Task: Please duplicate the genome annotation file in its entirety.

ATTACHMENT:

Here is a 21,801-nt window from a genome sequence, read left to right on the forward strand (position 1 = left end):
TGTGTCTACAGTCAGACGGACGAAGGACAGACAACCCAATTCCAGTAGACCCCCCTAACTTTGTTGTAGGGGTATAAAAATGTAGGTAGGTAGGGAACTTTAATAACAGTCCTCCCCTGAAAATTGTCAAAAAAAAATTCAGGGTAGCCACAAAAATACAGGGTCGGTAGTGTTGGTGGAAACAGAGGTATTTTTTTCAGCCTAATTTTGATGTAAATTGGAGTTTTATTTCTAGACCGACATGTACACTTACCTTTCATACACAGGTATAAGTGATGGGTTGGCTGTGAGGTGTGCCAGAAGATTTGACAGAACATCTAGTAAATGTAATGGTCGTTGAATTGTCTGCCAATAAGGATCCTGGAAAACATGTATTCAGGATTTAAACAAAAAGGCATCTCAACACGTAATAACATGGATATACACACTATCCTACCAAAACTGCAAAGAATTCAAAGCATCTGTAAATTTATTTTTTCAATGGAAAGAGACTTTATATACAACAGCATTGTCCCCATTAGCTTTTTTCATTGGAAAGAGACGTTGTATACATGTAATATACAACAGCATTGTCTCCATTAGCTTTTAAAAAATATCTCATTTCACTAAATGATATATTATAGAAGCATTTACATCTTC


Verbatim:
Here is a 21,801-nt window from a genome sequence, read left to right on the forward strand (position 1 = left end):
TGTGTCTACAGTCAGACGGACGAAGGACAGACAACCCAATTCCAGTAGACCCCCCTAACTTTGTTGTAGGGGTATAAAAATGTAGGTAGGTAGGGAACTTTAATAACAGTCCTCCCCTGAAAATTGTCAAAAAAAAATTCAGGGTAGCCACAAAAATACAGGGTCGGTAGTGTTGGTGGAAACAGAGGTATTTTTTTCAGCCTAATTTTGATGTAAATTGGAGTTTTATTTCTAGACCGACATGTACACTTACCTTTCATACACAGGTATAAGTGATGGGTTGGCTGTGAGGTGTGCCAGAAGATTTGACAGAACATCTAGTAAATGTAATGGTCGTTGAATTGTCTGCCAATAAGGATCCTGGAAAACATGTATTCAGGATTTAAACAAAAAGGCATCTCAACACGTAATAACATGGATATACACACTATCCTACCAAAACTGCAAAGAATTCAAAGCATCTGTAAATTTATTTTTTCAATGGAAAGAGACTTTATATACAACAGCATTGTCCCCATTAGCTTTTTTCATTGGAAAGAGACGTTGTATACATGTAATATACAACAGCATTGTCTCCATTAGCTTTTAAAAAATATCTCATTTCACTAAATGATATATTATAGAAGCATTTACATCTTC